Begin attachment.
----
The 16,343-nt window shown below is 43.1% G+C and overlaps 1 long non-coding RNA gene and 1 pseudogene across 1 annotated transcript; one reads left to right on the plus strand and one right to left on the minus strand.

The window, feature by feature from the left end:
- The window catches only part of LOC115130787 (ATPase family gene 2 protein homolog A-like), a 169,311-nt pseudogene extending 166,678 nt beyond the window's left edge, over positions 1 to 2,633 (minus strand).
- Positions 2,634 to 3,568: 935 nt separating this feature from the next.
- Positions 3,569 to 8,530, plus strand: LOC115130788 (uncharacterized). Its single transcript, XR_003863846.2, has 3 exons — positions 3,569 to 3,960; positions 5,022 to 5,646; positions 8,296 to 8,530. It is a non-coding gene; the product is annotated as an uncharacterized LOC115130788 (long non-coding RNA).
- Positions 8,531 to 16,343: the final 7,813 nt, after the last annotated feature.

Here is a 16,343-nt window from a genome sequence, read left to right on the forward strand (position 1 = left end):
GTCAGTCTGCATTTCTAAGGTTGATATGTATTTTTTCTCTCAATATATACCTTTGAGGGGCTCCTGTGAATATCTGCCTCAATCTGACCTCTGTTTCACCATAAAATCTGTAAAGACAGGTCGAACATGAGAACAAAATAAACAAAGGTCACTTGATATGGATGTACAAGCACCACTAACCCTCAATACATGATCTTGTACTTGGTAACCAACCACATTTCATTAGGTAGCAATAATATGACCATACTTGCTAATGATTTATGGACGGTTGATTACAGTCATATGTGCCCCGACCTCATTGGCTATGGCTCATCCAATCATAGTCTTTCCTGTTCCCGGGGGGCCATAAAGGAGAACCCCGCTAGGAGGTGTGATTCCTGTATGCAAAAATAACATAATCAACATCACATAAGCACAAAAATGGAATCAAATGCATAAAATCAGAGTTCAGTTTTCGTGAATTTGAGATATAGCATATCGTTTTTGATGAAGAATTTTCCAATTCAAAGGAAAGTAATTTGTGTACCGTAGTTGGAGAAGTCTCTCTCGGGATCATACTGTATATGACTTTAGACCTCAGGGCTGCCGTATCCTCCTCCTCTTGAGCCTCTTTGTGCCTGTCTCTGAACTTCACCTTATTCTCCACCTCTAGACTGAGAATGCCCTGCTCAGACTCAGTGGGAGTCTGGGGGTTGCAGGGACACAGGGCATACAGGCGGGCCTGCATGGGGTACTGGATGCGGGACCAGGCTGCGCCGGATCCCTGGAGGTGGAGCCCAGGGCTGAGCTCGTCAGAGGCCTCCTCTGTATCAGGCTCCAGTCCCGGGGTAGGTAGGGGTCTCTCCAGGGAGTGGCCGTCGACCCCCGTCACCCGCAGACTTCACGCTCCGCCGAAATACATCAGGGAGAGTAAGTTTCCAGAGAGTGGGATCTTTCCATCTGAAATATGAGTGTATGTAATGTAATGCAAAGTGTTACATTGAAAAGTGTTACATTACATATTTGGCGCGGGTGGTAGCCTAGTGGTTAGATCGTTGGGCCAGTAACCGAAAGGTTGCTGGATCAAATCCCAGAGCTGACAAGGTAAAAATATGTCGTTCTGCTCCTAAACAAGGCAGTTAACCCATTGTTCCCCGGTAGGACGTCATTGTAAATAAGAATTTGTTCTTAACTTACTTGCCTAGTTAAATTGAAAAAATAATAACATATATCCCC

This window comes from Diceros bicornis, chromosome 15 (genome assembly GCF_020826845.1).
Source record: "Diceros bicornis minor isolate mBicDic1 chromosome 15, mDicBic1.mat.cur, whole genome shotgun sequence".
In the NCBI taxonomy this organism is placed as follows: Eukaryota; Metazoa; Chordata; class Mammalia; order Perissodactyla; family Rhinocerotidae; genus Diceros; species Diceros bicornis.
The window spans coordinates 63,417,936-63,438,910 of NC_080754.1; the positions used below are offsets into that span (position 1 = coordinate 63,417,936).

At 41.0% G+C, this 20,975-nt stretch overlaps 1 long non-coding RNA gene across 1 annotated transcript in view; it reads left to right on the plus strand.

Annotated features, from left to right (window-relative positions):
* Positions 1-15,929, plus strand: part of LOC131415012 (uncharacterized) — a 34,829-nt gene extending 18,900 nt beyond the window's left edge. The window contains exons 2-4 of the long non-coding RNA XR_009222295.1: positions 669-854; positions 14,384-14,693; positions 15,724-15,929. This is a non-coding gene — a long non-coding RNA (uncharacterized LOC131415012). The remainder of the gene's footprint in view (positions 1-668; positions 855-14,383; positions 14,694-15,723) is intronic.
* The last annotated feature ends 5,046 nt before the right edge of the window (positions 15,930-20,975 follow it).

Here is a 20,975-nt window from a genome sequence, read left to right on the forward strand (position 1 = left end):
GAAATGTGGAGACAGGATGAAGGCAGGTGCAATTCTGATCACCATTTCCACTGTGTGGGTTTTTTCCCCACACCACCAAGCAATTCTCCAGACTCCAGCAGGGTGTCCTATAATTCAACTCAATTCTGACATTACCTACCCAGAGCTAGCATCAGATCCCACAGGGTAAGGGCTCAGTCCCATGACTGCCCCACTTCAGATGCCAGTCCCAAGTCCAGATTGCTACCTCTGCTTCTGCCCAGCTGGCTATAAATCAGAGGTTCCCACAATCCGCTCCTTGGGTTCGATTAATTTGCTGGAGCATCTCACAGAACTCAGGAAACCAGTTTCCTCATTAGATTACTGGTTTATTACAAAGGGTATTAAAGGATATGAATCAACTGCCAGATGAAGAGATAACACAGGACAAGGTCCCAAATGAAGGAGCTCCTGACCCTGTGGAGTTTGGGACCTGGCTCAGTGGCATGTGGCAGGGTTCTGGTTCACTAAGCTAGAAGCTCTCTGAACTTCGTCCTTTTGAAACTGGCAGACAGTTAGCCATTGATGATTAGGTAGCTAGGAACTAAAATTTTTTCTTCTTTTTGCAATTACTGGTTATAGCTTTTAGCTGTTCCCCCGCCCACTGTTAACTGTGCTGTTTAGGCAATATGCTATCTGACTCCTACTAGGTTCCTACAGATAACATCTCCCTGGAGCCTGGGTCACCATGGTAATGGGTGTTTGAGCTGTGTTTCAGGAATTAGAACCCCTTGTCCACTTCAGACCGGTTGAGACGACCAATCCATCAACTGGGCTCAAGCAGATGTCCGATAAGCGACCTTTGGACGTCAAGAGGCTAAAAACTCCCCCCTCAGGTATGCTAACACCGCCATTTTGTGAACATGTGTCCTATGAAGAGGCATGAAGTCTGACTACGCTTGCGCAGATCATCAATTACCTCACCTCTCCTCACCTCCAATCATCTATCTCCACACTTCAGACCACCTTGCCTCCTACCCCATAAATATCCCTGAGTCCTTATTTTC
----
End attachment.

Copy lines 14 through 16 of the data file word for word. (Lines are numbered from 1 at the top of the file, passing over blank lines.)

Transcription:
Annotated features, from left to right (window-relative positions):
* Positions 1-15,929, plus strand: part of LOC131415012 (uncharacterized) — a 34,829-nt gene extending 18,900 nt beyond the window's left edge. The window contains exons 2-4 of the long non-coding RNA XR_009222295.1: positions 669-854; positions 14,384-14,693; positions 15,724-15,929. This is a non-coding gene — a long non-coding RNA (uncharacterized LOC131415012). The remainder of the gene's footprint in view (positions 1-668; positions 855-14,383; positions 14,694-15,723) is intronic.
* The last annotated feature ends 5,046 nt before the right edge of the window (positions 15,930-20,975 follow it).